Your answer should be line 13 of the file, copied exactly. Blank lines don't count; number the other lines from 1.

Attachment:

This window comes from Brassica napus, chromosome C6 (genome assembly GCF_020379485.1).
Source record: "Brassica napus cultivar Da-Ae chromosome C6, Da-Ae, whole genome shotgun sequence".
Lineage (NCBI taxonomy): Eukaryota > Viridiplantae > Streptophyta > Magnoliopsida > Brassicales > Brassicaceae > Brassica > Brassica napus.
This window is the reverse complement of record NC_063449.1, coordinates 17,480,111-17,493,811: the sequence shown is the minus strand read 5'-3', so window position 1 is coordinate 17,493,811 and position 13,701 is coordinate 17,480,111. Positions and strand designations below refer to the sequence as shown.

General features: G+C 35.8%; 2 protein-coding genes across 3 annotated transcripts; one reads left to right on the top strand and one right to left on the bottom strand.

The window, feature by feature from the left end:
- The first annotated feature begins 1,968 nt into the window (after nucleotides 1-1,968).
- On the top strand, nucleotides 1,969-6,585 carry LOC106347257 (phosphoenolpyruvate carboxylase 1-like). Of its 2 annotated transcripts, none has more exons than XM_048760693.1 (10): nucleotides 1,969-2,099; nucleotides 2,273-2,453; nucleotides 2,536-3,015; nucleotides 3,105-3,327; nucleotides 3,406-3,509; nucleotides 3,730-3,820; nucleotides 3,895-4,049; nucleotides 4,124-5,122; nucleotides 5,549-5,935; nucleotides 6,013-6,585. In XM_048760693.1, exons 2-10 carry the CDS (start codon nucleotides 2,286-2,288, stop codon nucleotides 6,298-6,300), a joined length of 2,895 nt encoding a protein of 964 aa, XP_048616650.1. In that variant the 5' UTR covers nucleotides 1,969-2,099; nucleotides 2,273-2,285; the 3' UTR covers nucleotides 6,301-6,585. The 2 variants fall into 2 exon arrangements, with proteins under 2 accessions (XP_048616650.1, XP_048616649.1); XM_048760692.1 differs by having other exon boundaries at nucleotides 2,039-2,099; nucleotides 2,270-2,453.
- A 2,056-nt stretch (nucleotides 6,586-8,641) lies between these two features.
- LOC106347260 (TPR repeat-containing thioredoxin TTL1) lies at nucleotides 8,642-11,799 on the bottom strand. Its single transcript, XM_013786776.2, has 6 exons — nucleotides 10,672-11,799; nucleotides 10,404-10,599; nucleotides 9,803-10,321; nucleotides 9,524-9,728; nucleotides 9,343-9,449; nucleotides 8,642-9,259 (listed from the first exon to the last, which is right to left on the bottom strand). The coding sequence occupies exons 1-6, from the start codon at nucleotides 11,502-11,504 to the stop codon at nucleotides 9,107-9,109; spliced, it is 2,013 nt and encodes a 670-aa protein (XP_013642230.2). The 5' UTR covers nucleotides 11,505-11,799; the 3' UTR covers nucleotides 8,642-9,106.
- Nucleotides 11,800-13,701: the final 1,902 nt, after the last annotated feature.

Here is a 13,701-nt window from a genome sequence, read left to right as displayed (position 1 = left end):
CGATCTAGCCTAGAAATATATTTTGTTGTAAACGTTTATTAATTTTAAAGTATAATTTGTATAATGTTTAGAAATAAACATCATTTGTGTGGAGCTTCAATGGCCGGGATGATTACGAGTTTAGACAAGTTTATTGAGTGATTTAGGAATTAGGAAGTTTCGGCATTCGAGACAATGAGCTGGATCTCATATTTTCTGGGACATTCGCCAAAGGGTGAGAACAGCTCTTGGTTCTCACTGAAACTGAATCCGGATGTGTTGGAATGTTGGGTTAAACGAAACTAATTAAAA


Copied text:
CGATCTAGCCTAGAAATATATTTTGTTGTAAACGTTTATTAATTTTAAAGTATAATTTGTATAATGTTTAGAAATAAACATCATTTGTGTGGAGCTTCAATGGCCGGGATGATTACGAGTTTAGACAAGTTTATTGAGTGATTTAGGAATTAGGAAGTTTCGGCATTCGAGACAATGAGCTGGATCTCATATTTTCTGGGACATTCGCCAAAGGGTGAGAACAGCTCTTGGTTCTCACTGAAACTGAATCCGGATGTGTTGGAATGTTGGGTTAAACGAAACTAATTAAAA